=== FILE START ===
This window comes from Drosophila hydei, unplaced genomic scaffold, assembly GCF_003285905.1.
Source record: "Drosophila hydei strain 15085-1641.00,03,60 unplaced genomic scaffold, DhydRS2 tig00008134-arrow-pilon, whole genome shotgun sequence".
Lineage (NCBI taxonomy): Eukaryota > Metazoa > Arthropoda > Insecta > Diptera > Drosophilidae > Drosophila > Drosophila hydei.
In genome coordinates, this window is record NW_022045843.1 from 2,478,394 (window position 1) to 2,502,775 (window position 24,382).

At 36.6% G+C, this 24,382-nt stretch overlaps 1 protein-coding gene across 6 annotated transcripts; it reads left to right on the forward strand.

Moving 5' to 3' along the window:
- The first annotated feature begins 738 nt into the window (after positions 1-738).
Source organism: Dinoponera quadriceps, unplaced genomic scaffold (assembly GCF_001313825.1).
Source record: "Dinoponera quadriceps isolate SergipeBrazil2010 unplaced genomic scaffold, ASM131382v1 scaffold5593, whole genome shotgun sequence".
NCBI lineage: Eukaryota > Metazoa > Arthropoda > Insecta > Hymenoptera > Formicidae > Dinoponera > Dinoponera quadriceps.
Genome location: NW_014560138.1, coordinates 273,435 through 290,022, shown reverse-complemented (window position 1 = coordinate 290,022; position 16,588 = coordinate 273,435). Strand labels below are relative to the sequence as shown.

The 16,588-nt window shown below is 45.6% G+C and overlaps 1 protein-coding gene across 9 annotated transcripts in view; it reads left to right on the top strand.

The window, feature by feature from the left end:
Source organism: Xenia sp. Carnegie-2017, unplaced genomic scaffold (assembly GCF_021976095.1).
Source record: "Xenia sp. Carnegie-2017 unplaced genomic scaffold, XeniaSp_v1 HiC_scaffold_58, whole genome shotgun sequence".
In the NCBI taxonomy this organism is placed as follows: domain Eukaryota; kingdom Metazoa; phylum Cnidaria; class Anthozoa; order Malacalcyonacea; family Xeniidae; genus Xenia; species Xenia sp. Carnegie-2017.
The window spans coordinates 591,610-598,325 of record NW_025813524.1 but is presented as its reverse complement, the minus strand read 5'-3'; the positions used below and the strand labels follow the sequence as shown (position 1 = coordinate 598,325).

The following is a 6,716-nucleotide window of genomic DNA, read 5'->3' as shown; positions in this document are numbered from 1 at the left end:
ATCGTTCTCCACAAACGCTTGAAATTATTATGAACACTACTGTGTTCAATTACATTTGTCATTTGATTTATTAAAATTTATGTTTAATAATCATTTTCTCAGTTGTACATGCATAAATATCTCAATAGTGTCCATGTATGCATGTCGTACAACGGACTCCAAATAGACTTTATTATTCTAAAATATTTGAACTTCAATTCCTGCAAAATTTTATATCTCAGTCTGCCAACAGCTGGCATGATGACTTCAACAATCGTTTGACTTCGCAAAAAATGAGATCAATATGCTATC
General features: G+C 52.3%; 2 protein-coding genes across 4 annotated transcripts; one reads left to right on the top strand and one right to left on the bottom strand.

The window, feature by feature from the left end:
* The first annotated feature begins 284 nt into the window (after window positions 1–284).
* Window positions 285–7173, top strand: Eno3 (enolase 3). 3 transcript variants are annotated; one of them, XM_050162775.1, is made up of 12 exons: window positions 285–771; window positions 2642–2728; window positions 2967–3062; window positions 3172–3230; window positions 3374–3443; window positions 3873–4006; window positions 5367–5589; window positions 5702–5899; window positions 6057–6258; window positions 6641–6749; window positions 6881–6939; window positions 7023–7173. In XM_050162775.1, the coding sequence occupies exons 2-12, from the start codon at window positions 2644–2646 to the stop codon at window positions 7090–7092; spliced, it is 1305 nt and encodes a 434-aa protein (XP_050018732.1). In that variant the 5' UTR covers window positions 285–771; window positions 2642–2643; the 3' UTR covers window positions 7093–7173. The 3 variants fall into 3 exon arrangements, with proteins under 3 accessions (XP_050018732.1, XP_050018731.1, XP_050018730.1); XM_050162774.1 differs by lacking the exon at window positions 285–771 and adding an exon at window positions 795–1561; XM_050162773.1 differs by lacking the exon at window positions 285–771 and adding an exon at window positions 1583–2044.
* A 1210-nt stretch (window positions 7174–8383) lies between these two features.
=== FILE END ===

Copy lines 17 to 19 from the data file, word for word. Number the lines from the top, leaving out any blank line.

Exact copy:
The window spans coordinates 591,610-598,325 of record NW_025813524.1 but is presented as its reverse complement, the minus strand read 5'-3'; the positions used below and the strand labels follow the sequence as shown (position 1 = coordinate 598,325).

The following is a 6,716-nucleotide window of genomic DNA, read 5'->3' as shown; positions in this document are numbered from 1 at the left end:
ATCGTTCTCCACAAACGCTTGAAATTATTATGAACACTACTGTGTTCAATTACATTTGTCATTTGATTTATTAAAATTTATGTTTAATAATCATTTTCTCAGTTGTACATGCATAAATATCTCAATAGTGTCCATGTATGCATGTCGTACAACGGACTCCAAATAGACTTTATTATTCTAAAATATTTGAACTTCAATTCCTGCAAAATTTTATATCTCAGTCTGCCAACAGCTGGCATGATGACTTCAACAATCGTTTGACTTCGCAAAAAATGAGATCAATATGCTATC